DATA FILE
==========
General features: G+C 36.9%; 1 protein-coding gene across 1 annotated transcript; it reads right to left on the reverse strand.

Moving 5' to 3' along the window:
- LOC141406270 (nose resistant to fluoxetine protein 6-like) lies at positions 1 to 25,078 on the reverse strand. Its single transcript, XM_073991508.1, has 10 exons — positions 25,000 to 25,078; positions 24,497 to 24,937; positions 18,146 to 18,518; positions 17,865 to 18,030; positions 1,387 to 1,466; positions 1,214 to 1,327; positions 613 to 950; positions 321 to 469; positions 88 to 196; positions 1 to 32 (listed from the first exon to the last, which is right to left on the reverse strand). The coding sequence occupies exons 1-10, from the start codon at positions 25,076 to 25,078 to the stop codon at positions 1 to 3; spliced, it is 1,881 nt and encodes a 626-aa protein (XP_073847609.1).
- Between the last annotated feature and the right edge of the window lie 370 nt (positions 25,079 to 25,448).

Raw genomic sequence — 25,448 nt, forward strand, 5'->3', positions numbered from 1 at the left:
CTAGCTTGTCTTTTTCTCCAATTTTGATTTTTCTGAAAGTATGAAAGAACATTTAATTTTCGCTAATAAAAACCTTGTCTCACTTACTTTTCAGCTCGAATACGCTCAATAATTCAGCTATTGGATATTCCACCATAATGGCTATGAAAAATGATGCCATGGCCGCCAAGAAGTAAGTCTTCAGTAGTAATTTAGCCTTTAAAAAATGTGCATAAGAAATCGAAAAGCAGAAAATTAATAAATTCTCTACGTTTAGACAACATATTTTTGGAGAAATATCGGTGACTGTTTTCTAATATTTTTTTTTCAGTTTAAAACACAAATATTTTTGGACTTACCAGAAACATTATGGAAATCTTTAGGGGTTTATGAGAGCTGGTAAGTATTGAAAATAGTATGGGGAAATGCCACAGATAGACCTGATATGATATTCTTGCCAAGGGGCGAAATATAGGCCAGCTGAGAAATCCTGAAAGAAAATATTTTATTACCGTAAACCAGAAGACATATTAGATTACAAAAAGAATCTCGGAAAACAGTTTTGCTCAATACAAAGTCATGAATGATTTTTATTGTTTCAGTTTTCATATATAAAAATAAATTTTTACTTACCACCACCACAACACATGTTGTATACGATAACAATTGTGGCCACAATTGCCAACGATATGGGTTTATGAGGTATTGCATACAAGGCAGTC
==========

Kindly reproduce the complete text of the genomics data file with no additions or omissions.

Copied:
General features: G+C 36.9%; 1 protein-coding gene across 1 annotated transcript; it reads right to left on the reverse strand.

Moving 5' to 3' along the window:
- LOC141406270 (nose resistant to fluoxetine protein 6-like) lies at positions 1 to 25,078 on the reverse strand. Its single transcript, XM_073991508.1, has 10 exons — positions 25,000 to 25,078; positions 24,497 to 24,937; positions 18,146 to 18,518; positions 17,865 to 18,030; positions 1,387 to 1,466; positions 1,214 to 1,327; positions 613 to 950; positions 321 to 469; positions 88 to 196; positions 1 to 32 (listed from the first exon to the last, which is right to left on the reverse strand). The coding sequence occupies exons 1-10, from the start codon at positions 25,076 to 25,078 to the stop codon at positions 1 to 3; spliced, it is 1,881 nt and encodes a 626-aa protein (XP_073847609.1).
- Between the last annotated feature and the right edge of the window lie 370 nt (positions 25,079 to 25,448).

Raw genomic sequence — 25,448 nt, forward strand, 5'->3', positions numbered from 1 at the left:
CTAGCTTGTCTTTTTCTCCAATTTTGATTTTTCTGAAAGTATGAAAGAACATTTAATTTTCGCTAATAAAAACCTTGTCTCACTTACTTTTCAGCTCGAATACGCTCAATAATTCAGCTATTGGATATTCCACCATAATGGCTATGAAAAATGATGCCATGGCCGCCAAGAAGTAAGTCTTCAGTAGTAATTTAGCCTTTAAAAAATGTGCATAAGAAATCGAAAAGCAGAAAATTAATAAATTCTCTACGTTTAGACAACATATTTTTGGAGAAATATCGGTGACTGTTTTCTAATATTTTTTTTTCAGTTTAAAACACAAATATTTTTGGACTTACCAGAAACATTATGGAAATCTTTAGGGGTTTATGAGAGCTGGTAAGTATTGAAAATAGTATGGGGAAATGCCACAGATAGACCTGATATGATATTCTTGCCAAGGGGCGAAATATAGGCCAGCTGAGAAATCCTGAAAGAAAATATTTTATTACCGTAAACCAGAAGACATATTAGATTACAAAAAGAATCTCGGAAAACAGTTTTGCTCAATACAAAGTCATGAATGATTTTTATTGTTTCAGTTTTCATATATAAAAATAAATTTTTACTTACCACCACCACAACACATGTTGTATACGATAACAATTGTGGCCACAATTGCCAACGATATGGGTTTATGAGGTATTGCATACAAGGCAGTC